Needless markup: outlet stores’ pricing not deceptive

Rubenstein v. Neiman Marcus Group LLC, 2015 WL 1841254, No.
CV 14–07155 (C.D. Cal. Mar. 2, 2015)
Rubenstein bought two items of clothing from the Neiman
Marcus Last Call Store (a discount store, as opposed to the usual upscale
Neiman Marcus store) that was purportedly sold for markedly lower than the
“Compared to” price that a consumer would pay at traditional Neiman Marcus
retail stores.  Outlet stores often sell discounted
clothes that are “after season” or clothing that had very little popularity and
did not sell, so consumers have allegedly become accustomed to seeing products
at outlet stores that once were sold at the traditional retail store.  Rubenstein alleged that the use of “Neiman
Marcus” in the name of the Last Call Stores caused her and other Last Call
Store shoppers to reasonably believe that the Last Call Stores are outlet
stores of traditional Neiman Marcus retail stores and that the Last Call Stores
sell “after season” and unsold products that were previously sold at
traditional Neiman Marcus retail stores.
Neiman Marcus labels its Last Call products with a tag that
shows a markedly lower price from the “Compared to” price, and Rubenstein
alleged that she and putative class members reasonably believed that this
“Compared to” price represented the price that the exact same product would be
sold at the traditional Neiman Marcus retail store. However, the Last Call
products were manufactured strictly for sale at the Last Call Stores, and
allegedly were of inferior grade and quality to the products sold at the
traditional Neiman Marcus stores. Because the products were never sold at
traditional Neiman Marcus stores, Rubenstein argued that they couldn’t be compared
to any price and that the insinuated discount (and the implied quality) was
false and misleading.
Members of Congress have complained to the FTC about this
practice: “it is a common practice at outlet stores to advertise a retail price
alongside the outlet store price-even on made-for-outlet merchandise that does
not sell at regular retail locations. Since the item was never sold in the
regular retail store or at the retail price, the retail price is impossible to
substantiate. We believe this practice may be a violation of the FTC’s Guides
Against Deceptive Pricing (16 CFR 233).”
In particular, “[u]nlike the use of the words ‘Compared to’
in the context of a regular retail store, where a price comparison might
suggest the price for similar product sold at a competing store, when used in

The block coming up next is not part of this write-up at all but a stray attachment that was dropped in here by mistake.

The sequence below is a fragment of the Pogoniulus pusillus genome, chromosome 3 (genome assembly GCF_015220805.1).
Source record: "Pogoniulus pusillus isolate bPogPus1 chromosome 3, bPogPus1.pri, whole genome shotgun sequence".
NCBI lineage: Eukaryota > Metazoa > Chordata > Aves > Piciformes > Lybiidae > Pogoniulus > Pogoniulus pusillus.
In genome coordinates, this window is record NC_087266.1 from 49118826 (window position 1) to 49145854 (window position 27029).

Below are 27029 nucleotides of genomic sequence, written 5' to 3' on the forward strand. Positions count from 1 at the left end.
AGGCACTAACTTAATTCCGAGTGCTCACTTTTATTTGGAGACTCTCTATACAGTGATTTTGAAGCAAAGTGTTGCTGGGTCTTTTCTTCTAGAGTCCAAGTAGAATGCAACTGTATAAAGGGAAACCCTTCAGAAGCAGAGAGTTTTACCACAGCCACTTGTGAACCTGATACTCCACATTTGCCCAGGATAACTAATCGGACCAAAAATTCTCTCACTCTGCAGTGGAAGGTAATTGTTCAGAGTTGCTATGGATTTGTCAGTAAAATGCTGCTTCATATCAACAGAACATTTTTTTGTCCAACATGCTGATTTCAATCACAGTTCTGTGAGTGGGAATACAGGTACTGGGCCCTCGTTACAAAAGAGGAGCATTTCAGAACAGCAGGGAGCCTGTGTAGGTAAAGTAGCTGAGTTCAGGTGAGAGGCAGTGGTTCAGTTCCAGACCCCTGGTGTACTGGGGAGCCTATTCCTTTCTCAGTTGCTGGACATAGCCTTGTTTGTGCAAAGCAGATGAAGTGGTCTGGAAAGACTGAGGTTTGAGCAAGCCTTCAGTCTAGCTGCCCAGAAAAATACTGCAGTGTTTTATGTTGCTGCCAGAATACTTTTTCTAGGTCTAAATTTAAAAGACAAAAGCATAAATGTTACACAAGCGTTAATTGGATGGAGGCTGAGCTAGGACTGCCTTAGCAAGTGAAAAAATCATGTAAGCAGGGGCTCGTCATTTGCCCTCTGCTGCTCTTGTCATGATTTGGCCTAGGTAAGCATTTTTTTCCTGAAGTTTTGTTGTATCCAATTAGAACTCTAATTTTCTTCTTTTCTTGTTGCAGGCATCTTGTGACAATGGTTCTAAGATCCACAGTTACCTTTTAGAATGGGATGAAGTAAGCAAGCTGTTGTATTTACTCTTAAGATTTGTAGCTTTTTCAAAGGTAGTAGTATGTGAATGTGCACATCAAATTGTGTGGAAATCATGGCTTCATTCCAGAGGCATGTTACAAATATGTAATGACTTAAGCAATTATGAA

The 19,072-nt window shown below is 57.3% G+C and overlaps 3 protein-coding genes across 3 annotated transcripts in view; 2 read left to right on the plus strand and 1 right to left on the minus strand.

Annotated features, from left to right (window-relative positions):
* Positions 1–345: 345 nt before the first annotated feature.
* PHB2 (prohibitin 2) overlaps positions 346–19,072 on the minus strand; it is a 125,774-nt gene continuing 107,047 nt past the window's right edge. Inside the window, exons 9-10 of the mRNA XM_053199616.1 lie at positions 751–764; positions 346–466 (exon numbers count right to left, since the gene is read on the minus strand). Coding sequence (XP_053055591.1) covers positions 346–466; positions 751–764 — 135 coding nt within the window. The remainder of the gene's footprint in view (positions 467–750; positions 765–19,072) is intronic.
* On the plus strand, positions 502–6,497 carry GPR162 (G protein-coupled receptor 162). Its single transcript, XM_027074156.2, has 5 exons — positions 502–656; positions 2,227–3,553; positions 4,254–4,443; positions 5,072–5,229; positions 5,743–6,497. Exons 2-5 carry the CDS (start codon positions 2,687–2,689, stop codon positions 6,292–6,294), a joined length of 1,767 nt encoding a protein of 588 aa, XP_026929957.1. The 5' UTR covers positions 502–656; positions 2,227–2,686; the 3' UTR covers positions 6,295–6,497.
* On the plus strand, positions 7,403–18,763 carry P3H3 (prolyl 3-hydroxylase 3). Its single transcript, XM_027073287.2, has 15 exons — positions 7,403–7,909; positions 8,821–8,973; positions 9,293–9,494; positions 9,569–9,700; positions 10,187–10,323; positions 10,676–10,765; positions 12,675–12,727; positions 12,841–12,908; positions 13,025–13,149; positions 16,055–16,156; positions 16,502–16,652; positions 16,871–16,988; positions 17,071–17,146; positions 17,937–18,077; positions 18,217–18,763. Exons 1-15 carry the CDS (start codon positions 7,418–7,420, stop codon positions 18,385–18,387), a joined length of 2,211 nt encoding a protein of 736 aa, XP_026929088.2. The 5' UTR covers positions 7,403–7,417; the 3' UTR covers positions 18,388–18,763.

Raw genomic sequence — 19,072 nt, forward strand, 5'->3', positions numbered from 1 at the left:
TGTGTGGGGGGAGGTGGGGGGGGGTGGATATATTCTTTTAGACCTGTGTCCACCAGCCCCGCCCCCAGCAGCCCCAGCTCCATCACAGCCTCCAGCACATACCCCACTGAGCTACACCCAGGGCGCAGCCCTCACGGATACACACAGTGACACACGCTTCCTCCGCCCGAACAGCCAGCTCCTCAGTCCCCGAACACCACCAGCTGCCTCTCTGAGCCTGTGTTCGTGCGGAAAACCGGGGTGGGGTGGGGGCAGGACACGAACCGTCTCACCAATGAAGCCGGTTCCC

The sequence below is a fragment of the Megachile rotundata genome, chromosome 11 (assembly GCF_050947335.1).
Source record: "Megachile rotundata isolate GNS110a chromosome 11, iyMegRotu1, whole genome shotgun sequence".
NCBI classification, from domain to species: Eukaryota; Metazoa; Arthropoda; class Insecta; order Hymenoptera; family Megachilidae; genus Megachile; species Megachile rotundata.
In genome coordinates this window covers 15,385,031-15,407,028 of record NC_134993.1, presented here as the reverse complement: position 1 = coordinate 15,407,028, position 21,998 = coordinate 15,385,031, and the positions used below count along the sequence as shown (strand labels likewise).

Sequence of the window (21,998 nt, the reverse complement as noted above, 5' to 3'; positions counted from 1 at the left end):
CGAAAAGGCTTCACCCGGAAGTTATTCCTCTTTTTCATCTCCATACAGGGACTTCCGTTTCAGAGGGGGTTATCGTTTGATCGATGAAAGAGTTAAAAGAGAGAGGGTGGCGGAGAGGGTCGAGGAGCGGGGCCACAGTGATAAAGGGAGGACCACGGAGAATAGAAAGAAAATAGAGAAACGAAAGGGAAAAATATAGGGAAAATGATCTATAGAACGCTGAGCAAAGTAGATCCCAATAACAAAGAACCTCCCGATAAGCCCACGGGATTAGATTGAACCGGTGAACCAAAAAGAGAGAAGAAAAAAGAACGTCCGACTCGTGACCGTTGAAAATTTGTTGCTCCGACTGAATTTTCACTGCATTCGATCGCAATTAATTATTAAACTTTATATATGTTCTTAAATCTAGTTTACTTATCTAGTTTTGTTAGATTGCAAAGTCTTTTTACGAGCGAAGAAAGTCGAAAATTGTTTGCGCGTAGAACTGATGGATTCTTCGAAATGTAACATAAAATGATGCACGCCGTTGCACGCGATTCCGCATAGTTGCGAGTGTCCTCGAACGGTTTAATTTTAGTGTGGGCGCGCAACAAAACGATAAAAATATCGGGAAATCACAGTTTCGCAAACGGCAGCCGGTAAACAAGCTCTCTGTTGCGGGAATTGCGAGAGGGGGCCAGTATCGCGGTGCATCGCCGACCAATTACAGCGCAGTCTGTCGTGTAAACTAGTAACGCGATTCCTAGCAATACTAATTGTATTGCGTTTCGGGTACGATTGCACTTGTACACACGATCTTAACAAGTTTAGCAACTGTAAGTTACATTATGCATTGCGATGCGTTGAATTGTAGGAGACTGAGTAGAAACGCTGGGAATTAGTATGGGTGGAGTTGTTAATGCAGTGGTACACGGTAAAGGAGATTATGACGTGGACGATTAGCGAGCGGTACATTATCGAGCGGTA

connection with Defendant’s Last Call outlet store, the words ‘Compared to’ can
reasonably be interpreted by reasonable consumers to be a price comparison with
the price of the exact same product when it was previously for sale at
Defendant’s regular retail store.” Even the name “Last Call” reinforces the
implication that the stores sell products previously available at Neiman Marcus
stores, and in that context, “Compared to” allegedly conveyed the message that
these products were formerly sold in regular Neiman Marcus stores for that
price, not just the message that goods of a like grade and quality were sold
somewhere else for that price.

That all seems plausible to me to state a claim for the usual California
claims, but not to the court.  The court
didn’t find the “Compared to” tag and “Last Call” name sufficient. It turned to
the FTC’s Guides Against Deceptive Pricing for help. The Guides distinguish
between “former price comparisons,” “retail price comparisons,” and “comparable
value comparisons.”
Former price comparisons indicate
that the retailer formerly offered the good at the listed price, and are
indicated by language such as “Formerly sold at $___” or “Were $10, Now Only
$7.50!” Other language to indicate a former price includes “Regularly,”
“Usually,” “Formerly,” or “Reduced to.” Retail price comparisons indicate that
the same article is sold by other merchants at a particular price, and are
indicated by language such as “Price Elsewhere $10, Our Price $7.50” or “Retail
Value $15.00, My Price $7.50.” Comparable value comparisons merely indicate
that merchandise of “like grade and quality” are sold by the advertiser or
others in the area at the listed price, and can be indicated by language such
as “Comparable Value $15.00.”
Rubenstein’s argument was contrary to the FTC’s
guidance.  There was no evidence that
Neiman Marcus affirmatively claimed that its Last Call stores sold merchandise
previously for sale at the flagship stores. “‘Last Call’ could just as easily
refer to the last call for merchandise from a prior season or the last call for
a third-party manufacturer’s clearance items.” (That seems tendentious—it’s
not just as easy to make the jump from Neiman Marcus to another store. Neiman
Marcus’s value proposition is its exclusivity, not that it dines on others’
scraps.) The “Compared to” tags “would most likely be interpreted by a
reasonable consumer as a comparable value comparison.”  Thus the complaint didn’t sufficiently allege
misleading advertising techniques or improperly advertising of a former price.

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